Despite the devastating effects of the coronavirus on world economies, including Ghana, the Akufo-Addo government has for some months now managed to supply power to a segment of Ghanaians for free.
In addition to his, Ghanaians have enjoyed stable electricity supply since 2017, as opposed to the dreaded ‘dumsor’ they endured from 2011 to 2016 during the National Democratic Congress regime.
Pundits believe the change in the tune from ‘dumsor’ to free electricity could not have been possible without the Finance Minister and Economic Planning-designate, Ken Ofori-Atta, being resourceful enough, since 2017 to 2021, to meet Ghana’s financial commitments to Independent Power Producers (IPPs).
Available records indicate that Ghanaians had to go through dumsor partly because of the NDC government’s inability to pay IPPs to keep the lights on.
The situation was so bad that, under persistent pressure in 2015, the then Deputy Power Minister, John Jinapor, admitted that money was partly to blame for the excruciating power challenges Ghanaians endured.
Experts in the energy sector believe the persistent unreliable power supply was compounded by the bad Power Purchase Agreements (PPAs) that saddled the nation with huge debts in the sector.
They further admit that this avoidable energy sector debt still poses a threat to the economy for adding up to the country’s debt stock.
Information available to the Daily Statesman indicates that, through the instrumentality of the Finance Minister-designate Ken Ofori-Atta, the government has been able to pay much of the huge debt inherited in the energy sector to ensure that Ghanaians never experience the dreaded dumsor that brought about painful socio economic crisis to all.
According to available records, the Finance Ministry has so far paid over GH₵12 billion as the cost of excess energy capacity charges inherited since 2017. The whopping amount was paid for electricity that Ghana did not use (excess capacity) but had to be paid due to the nature of power contracts signed during the NDC era.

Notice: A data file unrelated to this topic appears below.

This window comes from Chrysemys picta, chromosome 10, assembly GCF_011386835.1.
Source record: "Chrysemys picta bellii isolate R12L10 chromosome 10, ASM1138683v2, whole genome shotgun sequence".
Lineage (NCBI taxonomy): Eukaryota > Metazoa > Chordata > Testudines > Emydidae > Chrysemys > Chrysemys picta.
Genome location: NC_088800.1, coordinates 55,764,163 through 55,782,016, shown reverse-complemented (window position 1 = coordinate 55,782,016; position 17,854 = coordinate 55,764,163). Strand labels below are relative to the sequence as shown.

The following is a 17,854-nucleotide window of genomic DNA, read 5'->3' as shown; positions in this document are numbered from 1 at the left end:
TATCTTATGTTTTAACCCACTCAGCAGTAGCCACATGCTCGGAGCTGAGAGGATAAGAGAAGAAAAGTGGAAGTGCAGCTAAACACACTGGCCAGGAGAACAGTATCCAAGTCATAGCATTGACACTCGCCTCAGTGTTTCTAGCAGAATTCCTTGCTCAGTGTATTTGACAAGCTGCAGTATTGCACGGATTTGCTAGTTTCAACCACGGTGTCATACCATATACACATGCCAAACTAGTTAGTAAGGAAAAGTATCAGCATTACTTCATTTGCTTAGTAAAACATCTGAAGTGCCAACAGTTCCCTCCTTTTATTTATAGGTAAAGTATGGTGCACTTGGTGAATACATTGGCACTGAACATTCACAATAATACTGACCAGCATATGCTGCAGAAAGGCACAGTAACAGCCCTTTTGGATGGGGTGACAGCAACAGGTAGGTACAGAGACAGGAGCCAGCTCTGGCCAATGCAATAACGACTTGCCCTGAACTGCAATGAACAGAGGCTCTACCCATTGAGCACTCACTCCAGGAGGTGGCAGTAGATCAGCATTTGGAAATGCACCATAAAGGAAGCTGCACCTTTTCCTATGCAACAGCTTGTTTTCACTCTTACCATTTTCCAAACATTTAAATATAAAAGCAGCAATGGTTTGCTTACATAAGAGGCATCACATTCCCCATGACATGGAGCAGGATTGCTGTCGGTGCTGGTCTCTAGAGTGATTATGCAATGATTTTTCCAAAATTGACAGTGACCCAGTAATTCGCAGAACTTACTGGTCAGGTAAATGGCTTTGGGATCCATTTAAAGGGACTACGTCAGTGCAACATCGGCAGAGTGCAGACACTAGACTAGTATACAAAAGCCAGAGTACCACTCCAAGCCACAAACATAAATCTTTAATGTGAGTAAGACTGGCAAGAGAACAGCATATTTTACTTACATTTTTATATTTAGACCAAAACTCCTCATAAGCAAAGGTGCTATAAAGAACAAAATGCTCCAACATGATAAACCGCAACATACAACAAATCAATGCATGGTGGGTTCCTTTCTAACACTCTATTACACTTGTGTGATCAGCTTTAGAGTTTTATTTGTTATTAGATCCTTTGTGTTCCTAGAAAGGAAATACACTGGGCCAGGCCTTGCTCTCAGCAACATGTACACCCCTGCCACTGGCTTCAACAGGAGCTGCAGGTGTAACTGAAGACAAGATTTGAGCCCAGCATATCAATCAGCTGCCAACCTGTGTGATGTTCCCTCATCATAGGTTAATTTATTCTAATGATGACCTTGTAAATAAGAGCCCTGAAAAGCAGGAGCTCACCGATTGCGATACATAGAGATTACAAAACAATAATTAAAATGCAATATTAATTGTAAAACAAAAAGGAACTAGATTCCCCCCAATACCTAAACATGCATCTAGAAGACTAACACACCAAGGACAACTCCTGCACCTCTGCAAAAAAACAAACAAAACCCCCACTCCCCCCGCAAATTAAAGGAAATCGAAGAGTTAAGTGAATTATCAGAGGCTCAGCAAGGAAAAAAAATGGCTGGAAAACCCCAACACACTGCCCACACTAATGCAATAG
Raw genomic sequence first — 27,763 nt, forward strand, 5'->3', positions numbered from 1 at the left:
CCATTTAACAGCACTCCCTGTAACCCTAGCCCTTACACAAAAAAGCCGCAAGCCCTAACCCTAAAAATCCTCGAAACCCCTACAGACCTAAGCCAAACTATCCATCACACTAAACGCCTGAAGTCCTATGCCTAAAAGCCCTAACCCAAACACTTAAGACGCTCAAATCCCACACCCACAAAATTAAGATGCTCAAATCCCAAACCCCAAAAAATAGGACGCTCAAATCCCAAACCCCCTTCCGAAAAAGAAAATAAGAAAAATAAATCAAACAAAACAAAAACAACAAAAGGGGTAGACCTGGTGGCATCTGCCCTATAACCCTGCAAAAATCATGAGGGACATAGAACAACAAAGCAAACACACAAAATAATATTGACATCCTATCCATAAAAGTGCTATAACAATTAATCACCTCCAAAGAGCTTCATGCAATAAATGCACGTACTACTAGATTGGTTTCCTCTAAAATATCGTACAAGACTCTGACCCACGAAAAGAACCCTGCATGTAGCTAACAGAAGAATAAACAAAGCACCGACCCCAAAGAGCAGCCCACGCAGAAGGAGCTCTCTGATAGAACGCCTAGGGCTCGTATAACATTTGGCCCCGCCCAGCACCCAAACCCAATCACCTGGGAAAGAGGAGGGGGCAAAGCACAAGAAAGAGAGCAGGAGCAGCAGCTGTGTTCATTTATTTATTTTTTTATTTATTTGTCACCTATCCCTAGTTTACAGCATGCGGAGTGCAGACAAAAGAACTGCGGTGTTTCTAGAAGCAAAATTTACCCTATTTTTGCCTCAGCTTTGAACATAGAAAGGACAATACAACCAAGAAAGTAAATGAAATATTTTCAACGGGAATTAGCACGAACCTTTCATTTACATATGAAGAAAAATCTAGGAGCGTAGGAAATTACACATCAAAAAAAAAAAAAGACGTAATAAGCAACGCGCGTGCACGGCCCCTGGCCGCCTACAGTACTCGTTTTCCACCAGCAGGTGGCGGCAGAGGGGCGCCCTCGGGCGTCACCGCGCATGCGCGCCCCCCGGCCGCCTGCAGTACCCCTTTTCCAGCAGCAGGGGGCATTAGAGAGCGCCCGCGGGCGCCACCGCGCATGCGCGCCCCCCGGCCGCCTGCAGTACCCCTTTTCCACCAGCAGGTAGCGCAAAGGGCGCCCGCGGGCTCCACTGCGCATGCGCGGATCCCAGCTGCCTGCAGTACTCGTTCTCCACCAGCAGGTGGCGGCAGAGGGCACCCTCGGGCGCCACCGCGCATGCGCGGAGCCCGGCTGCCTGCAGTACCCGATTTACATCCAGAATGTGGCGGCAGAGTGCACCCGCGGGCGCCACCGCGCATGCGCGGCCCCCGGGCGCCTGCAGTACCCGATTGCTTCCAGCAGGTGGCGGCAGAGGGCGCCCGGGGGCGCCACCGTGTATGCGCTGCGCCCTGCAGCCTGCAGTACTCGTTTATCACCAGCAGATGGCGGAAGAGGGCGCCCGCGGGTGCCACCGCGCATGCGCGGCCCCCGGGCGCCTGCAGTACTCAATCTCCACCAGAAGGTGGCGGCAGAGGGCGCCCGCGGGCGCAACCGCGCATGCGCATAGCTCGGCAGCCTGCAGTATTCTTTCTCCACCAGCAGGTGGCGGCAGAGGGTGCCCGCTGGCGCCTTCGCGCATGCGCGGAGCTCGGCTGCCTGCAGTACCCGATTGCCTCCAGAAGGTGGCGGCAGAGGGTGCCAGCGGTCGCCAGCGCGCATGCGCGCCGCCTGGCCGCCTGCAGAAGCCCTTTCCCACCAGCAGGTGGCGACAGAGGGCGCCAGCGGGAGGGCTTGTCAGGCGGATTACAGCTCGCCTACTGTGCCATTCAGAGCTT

Currently, of the 60 per cent of 2,300 megawatts (MW) of installed capacity of electricity contracted between 2011 and 2016 on a take-or-pay basis, only 40 per cent of it is actually consumed.
Ghana has an installed capacity of about 5,000 megawatts and dependable capacity of about 4,700MW with all time high peak demand of 2,700MW. This means since 2017 Ghana has had to look for money to pay about 600MW of excess capacity that was never used.
To address this issue, the Akufo-Addo government has crafted the Energy Sector Reform Programme (ESRP) to effectively deal with all key issues in the energy sector that is seen as a pillar to propel the economy Beyond Aid.
Under ESRP, the government is in the process of renegotiating with IPPs to convert purchase agreements from Take-or-Pay to Take-and Pay to put an end to the payment of excess capacity that keeps adding to Ghana’s debt stock.
Though the government’s attempts at renegotiating with IPPAs seem a herculean task, with the cordiality that has been created with the players, it is expected that a solution will be found.
Analysts, however, believe the country is not out of the woods yet. As at last year, the country had to also pay for annual excess gas capacity charges of between $550 million and $850 million every year due to contracts the previous government entered into with gas producers.
Specifically, the government paid $520m (GH¢2.7 billion) energy sector debt in 2018; $604m (GH¢3.14 billion) by end of June 2019; and a $1billion (GH¢5.2 billion) payment by end of 2019.
The costs to the government are expected to increase over time to an accumulated total of over $12.5 billion by 2023, if business as usual in the energy sector continues.
Due to the expensive power purchase agreements, which included Pay-or-Take between 2010 and 2016, electricity tariff was increased over an accumulated 268 per cent.
In the midst of persistent unreliable power supply, rising inflation and interest rates as well as fast depreciating cedi, the Public Utilities Regulatory Commission (PURC) still went ahead to increase electricity tariffs by 59.2 per cent in 2015 to attract competitive private investment.
The PURC justified it with the excuse that it was assisting service providers to raise funds for maintenance works and avoid an immediate collapse of the distribution network.
The rises were also in fulfilment of Ghana’s three-year aid deal with the International Monetary Fund (IMF), which the government signed in April, 2015 to restore a fiscal balance and fix the power crisis.
Under President Nana Akufo-Addo, in 2018, the government reduced electricity prices of businesses by 30 per cent and for households by 17.5 per cent, an average of around 22 per cent.
Though electricity tariffs witnessed an increase of 11 per cent and 5.6 per cent in July 2018, evidence affirms that the NPP has cumulatively reduced tariffs by about 2 per cent.
Many have commended the NPP government for its policies and programmes and the reliefs brought to the ordinary citizen.
Leave a Reply